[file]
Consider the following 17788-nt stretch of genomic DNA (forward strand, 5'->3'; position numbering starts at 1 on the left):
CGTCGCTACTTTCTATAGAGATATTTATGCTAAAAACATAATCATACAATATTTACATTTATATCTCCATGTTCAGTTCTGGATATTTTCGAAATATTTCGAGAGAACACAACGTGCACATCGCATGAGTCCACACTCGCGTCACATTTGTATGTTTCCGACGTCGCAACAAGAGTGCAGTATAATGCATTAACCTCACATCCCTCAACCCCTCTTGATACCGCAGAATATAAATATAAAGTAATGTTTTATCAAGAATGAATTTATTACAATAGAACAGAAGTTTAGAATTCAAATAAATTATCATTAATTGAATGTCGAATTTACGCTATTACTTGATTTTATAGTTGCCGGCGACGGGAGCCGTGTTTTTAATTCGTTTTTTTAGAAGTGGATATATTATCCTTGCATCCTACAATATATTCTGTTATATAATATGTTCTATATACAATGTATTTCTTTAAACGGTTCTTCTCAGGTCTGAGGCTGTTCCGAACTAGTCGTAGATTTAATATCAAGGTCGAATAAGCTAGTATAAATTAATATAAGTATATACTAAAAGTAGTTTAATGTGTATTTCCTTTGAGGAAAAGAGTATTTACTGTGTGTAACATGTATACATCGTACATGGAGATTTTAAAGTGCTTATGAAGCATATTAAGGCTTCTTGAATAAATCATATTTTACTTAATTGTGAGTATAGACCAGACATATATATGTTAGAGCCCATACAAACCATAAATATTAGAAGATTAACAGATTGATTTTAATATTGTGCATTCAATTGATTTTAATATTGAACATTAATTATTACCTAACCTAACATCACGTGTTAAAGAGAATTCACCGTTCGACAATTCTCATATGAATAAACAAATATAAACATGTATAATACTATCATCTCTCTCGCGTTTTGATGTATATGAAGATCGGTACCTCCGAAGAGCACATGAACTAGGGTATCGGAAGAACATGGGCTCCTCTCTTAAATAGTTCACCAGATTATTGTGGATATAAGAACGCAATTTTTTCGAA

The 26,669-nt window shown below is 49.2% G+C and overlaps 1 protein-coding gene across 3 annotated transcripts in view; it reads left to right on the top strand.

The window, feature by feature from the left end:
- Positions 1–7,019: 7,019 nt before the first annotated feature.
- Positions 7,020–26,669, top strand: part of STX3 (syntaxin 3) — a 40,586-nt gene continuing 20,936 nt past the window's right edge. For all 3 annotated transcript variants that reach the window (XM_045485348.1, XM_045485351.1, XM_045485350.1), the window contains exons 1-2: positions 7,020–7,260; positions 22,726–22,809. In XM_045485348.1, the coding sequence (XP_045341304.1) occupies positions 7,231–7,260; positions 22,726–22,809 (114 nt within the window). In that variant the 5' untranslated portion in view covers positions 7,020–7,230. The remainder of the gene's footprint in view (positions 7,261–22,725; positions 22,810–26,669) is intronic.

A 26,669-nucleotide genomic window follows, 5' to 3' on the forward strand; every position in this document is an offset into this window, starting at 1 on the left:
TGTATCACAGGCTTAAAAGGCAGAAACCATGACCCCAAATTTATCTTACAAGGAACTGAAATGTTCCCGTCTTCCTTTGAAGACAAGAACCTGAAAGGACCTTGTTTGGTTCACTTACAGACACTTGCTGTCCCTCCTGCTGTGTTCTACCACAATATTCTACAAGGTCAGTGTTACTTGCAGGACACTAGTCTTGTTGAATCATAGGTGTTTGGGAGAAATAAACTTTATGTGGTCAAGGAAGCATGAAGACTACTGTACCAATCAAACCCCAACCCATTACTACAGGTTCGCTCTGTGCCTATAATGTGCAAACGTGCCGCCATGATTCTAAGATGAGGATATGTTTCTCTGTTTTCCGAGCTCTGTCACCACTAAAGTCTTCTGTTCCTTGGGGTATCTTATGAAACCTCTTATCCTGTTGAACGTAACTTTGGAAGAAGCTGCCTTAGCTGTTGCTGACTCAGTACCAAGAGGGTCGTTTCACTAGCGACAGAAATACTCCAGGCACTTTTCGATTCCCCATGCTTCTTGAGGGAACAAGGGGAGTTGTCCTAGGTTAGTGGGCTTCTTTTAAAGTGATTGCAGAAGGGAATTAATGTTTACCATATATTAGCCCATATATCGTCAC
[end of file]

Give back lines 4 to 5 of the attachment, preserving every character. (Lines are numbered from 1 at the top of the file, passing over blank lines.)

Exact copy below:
The window, feature by feature from the left end:
- Positions 1–7,019: 7,019 nt before the first annotated feature.